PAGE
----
Newspaper Page Text
. . -'J 5
i Dally and Weekly ar 1624 9econd
rrtliaber1 Avenne, Roek Island, 111
-Daily. . ROr. nor i, . nrnr.i.i. . n
T'fnnum; lnlance, $1.S0
Sw 3wCatl?.n,'0,crU,c1 01 argomenta
1 '22 ct";"l or religions, must have
5el2ffu tlUcJ?ed , ,or Publication. No such
"MW HWlfcPrtatoa over llctltion. signatures.
SJS?" coo"nunlcatlo0B not noticed.
Friday, Jolt 1, 1892
L ' lMOCHATIJ NATIONAL TICKET.
tefe!ffefi Q ROVER CLKVELANn
Xot Vice President ADLAI B. STEVENSON
l ror Governor JOHN p ALTQELD
roi t.ongnman at large JOUN c BLACK
rorCongrcMman at large. . ANDRE W J HUNTER
ror Lieutenant Gov.rnor JOSEPH B GILL
For Secretary of otate W M 11 UINRICHSEN
?'"fr DAVID GOKR
Wn,VjrarerA BUFUS N BAM8BY.
vZi a?T.8SW', T MALONEY
For Elector, nth Pl.t j. h. HANLEY
The People's Champion.
K. McClure, the friend and coun
selor of Lincoln, thus sums up the life
aracter and services of the democratic
The nomination of Giover Cleveland
by the Chicago convention exhibits the
most heroic politics of Amerion history
Never before in all our political conflicts
has a man been seriously considered as a
presidential candidate against the united
protest of his own state. Not only did
New York instruct for another candidate,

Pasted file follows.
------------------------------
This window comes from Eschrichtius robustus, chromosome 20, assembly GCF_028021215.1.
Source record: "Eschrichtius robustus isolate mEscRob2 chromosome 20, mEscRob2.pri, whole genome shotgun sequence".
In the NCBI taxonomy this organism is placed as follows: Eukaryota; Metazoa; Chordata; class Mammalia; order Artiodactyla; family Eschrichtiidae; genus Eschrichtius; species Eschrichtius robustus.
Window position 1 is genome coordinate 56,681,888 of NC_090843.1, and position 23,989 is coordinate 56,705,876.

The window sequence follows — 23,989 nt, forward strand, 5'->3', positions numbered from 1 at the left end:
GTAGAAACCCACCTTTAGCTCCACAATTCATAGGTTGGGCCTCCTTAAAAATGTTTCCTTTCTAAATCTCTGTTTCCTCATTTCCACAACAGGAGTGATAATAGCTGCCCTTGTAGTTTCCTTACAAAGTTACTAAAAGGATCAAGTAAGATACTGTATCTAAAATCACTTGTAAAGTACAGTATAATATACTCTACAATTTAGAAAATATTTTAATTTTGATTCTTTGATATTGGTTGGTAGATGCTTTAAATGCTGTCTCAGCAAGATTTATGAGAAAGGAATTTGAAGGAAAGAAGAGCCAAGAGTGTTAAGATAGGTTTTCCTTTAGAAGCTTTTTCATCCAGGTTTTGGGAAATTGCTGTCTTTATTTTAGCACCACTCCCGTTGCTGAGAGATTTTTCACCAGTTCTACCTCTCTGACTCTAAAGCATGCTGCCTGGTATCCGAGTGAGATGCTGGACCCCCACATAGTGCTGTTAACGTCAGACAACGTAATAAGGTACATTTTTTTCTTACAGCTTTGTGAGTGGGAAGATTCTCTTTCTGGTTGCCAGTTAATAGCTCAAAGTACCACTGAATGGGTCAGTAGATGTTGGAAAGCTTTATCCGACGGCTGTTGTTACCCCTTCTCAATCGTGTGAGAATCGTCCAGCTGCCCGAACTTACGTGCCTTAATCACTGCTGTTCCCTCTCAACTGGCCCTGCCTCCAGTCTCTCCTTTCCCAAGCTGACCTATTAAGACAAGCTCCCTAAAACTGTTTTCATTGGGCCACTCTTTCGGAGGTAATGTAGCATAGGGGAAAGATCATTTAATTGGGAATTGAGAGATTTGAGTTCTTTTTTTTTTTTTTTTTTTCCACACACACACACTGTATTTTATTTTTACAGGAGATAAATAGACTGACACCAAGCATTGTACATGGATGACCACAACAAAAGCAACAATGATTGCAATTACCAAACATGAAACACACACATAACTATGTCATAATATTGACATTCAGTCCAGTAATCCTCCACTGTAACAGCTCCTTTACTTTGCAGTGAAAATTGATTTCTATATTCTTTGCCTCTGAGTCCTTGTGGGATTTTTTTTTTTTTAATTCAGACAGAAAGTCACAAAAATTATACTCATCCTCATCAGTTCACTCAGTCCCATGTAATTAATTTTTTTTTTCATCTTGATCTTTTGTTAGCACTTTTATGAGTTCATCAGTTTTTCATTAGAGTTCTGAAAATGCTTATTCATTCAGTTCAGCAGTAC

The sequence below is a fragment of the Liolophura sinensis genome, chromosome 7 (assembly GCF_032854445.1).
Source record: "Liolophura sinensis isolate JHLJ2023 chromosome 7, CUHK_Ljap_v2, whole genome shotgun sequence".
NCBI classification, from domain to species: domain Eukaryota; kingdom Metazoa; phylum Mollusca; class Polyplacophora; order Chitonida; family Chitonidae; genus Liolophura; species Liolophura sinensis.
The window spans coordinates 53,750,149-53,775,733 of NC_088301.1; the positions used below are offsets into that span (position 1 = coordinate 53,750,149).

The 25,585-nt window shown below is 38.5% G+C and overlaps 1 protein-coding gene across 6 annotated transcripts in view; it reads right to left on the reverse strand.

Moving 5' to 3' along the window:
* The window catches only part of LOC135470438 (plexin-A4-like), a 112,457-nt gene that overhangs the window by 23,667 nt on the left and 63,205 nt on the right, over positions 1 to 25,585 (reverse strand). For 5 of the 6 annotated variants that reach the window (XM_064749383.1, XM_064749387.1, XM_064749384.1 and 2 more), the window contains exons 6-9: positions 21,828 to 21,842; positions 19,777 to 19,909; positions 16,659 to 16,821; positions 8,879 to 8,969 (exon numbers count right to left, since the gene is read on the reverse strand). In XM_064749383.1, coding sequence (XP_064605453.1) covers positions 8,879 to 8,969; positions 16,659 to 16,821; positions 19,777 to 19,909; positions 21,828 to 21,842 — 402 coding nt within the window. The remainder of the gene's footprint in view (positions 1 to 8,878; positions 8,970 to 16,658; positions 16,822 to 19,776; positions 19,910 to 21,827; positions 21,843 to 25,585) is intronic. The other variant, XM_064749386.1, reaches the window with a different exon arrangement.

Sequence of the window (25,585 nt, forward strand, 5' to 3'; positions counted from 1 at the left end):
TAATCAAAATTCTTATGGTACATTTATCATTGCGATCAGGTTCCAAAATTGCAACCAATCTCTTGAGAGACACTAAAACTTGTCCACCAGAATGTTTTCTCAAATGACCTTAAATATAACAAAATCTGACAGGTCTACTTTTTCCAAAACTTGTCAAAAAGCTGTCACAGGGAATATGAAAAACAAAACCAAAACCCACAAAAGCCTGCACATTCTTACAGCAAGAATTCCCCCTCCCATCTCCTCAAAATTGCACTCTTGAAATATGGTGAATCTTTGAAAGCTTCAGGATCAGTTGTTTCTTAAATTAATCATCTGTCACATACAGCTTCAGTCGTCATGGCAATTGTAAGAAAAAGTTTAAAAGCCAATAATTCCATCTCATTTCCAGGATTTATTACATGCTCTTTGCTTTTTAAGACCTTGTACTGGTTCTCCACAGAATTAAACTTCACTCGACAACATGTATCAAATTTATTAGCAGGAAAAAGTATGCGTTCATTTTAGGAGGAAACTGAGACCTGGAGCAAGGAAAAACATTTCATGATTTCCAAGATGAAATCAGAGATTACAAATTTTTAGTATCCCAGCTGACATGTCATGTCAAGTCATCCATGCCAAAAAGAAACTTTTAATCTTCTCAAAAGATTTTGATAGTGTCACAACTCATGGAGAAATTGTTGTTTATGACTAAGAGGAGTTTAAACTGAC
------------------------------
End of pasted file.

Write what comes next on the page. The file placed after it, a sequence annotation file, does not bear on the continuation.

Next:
b'M her delegation and her political ma
chinery as positively hostile to Cleve
land, and the nomination was made on
the first ballot by more than a two-thirds
vote in tbe face of a formal protest,
signed by every member of the New York
delegation declaring that with him aa the
candidate party euccets would be gravely
endangered in their state.
.The exceptionally heroio , feature of
- "Cleveland's nomination is in the fact that
it has been dictated by tbe democratic
masses north, south, east and west
with little aid from the politicians ard
solely in the interest of honest govern -ment.
No mere political machinery
ceuld haye compassed his nomination
with the earnest opposition led by m my
of the ablest party chieftains. Cleve
land commands no such idolatry as did
Clay, nor has he tbe individual magnet
ism to enthuse his followers like the
Plumed K night of Maine. He is the son
ber, resolute representative of the stern
est integrity in public trust. He has pre
eminent ability to administer tbe
presidential office and the stub1
born honesty to steady the
lines of government and measure equal,
isi t j isP'ce ta all. Like Jackson, he
V,nqulHy of rights, in equality of
in equality of opportunity of
- ion, class, condition, and race.
P 'ion it he is heroic in adminis-
P tical power to assure the great-
tne greatest number.
lay the most conspicuous rep-
i of democracy in its pristine
'J niiritv and fidelity to the Deo-
"1 ft is this convictioa prevadinu
?esof the e'emocratic voters in all
S that asserted its omnipotence in
nvention and compelled leaders &cd
frcTsters and pro'essional spoilsmen to
bow to the imperious command of honest
The Ola Mcttirr TalkM Politics.
Gene Brown in the Quincy Herald.
"What do you think of politics, any
how," inquired the interviewer of the old
resident, as he sat in the shade of the
park yesterday afternoon.
"Am I ta kirn; for publication, or am I
iust drilling some sr-nse into a weak in
ellect?" interrupted the old man, cau
usly, "Oh, go on, you garrulous tiling.
iere is no danger of your saying any
'ing worth repea'in," exclaimed the
vspaper n.an, seating oimaelt beside
tther. "I've got a half day to spare
I suppose I might as well listen to
us about the time you saved